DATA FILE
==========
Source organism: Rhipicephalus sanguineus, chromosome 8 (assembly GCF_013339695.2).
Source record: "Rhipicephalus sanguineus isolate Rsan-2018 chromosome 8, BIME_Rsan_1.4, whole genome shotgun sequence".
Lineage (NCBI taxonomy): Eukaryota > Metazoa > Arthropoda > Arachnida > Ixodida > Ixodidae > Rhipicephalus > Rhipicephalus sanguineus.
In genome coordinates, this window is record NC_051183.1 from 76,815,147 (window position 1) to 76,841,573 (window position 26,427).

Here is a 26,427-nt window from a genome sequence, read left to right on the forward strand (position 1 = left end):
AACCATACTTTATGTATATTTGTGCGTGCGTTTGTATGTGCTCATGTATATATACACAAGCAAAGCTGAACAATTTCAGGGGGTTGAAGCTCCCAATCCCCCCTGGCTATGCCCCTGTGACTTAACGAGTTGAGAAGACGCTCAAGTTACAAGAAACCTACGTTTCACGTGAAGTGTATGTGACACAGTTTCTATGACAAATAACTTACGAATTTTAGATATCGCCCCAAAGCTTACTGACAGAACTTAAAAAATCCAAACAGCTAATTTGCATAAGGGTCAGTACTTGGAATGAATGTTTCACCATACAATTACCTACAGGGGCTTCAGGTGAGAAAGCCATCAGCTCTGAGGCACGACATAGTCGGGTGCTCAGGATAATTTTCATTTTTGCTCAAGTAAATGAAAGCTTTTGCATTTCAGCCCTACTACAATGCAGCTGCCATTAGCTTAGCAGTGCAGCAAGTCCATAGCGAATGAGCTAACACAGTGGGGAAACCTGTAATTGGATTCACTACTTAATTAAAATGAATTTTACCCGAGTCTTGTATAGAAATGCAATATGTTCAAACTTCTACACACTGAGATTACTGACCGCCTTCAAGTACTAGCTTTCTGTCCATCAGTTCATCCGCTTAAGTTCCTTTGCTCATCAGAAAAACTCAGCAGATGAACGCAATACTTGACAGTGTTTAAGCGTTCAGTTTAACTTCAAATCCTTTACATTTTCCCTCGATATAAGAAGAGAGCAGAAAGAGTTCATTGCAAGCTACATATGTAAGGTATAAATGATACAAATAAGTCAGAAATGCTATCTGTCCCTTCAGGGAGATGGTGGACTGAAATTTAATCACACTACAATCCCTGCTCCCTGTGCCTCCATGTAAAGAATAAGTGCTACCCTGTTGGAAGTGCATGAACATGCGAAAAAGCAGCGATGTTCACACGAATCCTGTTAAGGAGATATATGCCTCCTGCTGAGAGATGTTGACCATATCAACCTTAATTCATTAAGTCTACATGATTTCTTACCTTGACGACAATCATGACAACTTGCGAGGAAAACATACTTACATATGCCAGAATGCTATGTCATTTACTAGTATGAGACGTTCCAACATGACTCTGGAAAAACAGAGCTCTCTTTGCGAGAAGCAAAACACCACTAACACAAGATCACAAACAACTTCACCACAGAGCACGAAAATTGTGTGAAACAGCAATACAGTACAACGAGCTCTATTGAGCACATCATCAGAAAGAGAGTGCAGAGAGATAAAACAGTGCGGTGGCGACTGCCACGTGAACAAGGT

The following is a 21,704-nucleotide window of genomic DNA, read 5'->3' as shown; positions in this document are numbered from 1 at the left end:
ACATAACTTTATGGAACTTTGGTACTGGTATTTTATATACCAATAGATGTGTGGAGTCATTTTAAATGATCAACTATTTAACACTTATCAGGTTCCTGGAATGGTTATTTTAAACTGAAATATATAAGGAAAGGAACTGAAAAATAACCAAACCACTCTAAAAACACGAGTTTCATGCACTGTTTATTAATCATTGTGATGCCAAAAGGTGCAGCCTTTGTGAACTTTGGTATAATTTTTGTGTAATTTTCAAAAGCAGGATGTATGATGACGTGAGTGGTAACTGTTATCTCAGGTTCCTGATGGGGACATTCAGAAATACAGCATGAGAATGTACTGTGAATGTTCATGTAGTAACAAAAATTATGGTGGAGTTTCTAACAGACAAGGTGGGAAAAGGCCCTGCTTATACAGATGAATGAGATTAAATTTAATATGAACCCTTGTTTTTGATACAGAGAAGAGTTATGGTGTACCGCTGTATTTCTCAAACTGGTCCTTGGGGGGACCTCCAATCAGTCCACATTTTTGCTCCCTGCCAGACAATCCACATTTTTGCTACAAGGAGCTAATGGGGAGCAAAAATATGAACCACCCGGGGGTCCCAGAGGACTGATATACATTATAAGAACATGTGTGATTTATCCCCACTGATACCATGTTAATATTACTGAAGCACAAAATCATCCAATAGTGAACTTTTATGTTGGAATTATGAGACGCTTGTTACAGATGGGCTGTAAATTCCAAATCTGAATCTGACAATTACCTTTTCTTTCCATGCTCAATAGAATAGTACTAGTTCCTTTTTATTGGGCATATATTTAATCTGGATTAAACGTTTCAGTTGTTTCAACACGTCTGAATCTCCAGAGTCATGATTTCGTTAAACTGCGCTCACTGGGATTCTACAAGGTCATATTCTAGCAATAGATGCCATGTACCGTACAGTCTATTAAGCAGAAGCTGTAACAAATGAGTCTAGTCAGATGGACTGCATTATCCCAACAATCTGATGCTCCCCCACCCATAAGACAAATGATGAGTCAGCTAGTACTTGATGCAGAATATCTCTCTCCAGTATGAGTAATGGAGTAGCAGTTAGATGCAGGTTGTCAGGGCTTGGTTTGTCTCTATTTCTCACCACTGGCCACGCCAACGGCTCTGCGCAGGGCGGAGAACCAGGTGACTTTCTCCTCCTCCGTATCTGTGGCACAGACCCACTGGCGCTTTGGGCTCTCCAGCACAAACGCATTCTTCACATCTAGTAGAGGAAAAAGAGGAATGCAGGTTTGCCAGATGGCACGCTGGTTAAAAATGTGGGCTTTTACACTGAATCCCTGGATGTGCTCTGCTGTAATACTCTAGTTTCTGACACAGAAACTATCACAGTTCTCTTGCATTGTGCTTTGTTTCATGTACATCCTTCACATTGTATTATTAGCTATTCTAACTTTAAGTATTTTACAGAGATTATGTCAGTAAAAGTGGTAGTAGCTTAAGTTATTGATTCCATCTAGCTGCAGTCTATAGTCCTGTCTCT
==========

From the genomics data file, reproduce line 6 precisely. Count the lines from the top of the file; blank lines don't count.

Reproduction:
AACCATACTTTATGTATATTTGTGCGTGCGTTTGTATGTGCTCATGTATATATACACAAGCAAAGCTGAACAATTTCAGGGGGTTGAAGCTCCCAATCCCCCCTGGCTATGCCCCTGTGACTTAACGAGTTGAGAAGACGCTCAAGTTACAAGAAACCTACGTTTCACGTGAAGTGTATGTGACACAGTTTCTATGACAAATAACTTACGAATTTTAGATATCGCCCCAAAGCTTACTGACAGAACTTAAAAAATCCAAACAGCTAATTTGCATAAGGGTCAGTACTTGGAATGAATGTTTCACCATACAATTACCTACAGGGGCTTCAGGTGAGAAAGCCATCAGCTCTGAGGCACGACATAGTCGGGTGCTCAGGATAATTTTCATTTTTGCTCAAGTAAATGAAAGCTTTTGCATTTCAGCCCTACTACAATGCAGCTGCCATTAGCTTAGCAGTGCAGCAAGTCCATAGCGAATGAGCTAACACAGTGGGGAAACCTGTAATTGGATTCACTACTTAATTAAAATGAATTTTACCCGAGTCTTGTATAGAAATGCAATATGTTCAAACTTCTACACACTGAGATTACTGACCGCCTTCAAGTACTAGCTTTCTGTCCATCAGTTCATCCGCTTAAGTTCCTTTGCTCATCAGAAAAACTCAGCAGATGAACGCAATACTTGACAGTGTTTAAGCGTTCAGTTTAACTTCAAATCCTTTACATTTTCCCTCGATATAAGAAGAGAGCAGAAAGAGTTCATTGCAAGCTACATATGTAAGGTATAAATGATACAAATAAGTCAGAAATGCTATCTGTCCCTTCAGGGAGATGGTGGACTGAAATTTAATCACACTACAATCCCTGCTCCCTGTGCCTCCATGTAAAGAATAAGTGCTACCCTGTTGGAAGTGCATGAACATGCGAAAAAGCAGCGATGTTCACACGAATCCTGTTAAGGAGATATATGCCTCCTGCTGAGAGATGTTGACCATATCAACCTTAATTCATTAAGTCTACATGATTTCTTACCTTGACGACAATCATGACAACTTGCGAGGAAAACATACTTACATATGCCAGAATGCTATGTCATTTACTAGTATGAGACGTTCCAACATGACTCTGGAAAAACAGAGCTCTCTTTGCGAGAAGCAAAACACCACTAACACAAGATCACAAACAACTTCACCACAGAGCACGAAAATTGTGTGAAACAGCAATACAGTACAACGAGCTCTATTGAGCACATCATCAGAAAGAGAGTGCAGAGAGATAAAACAGTGCGGTGGCGACTGCCACGTGAACAAGGT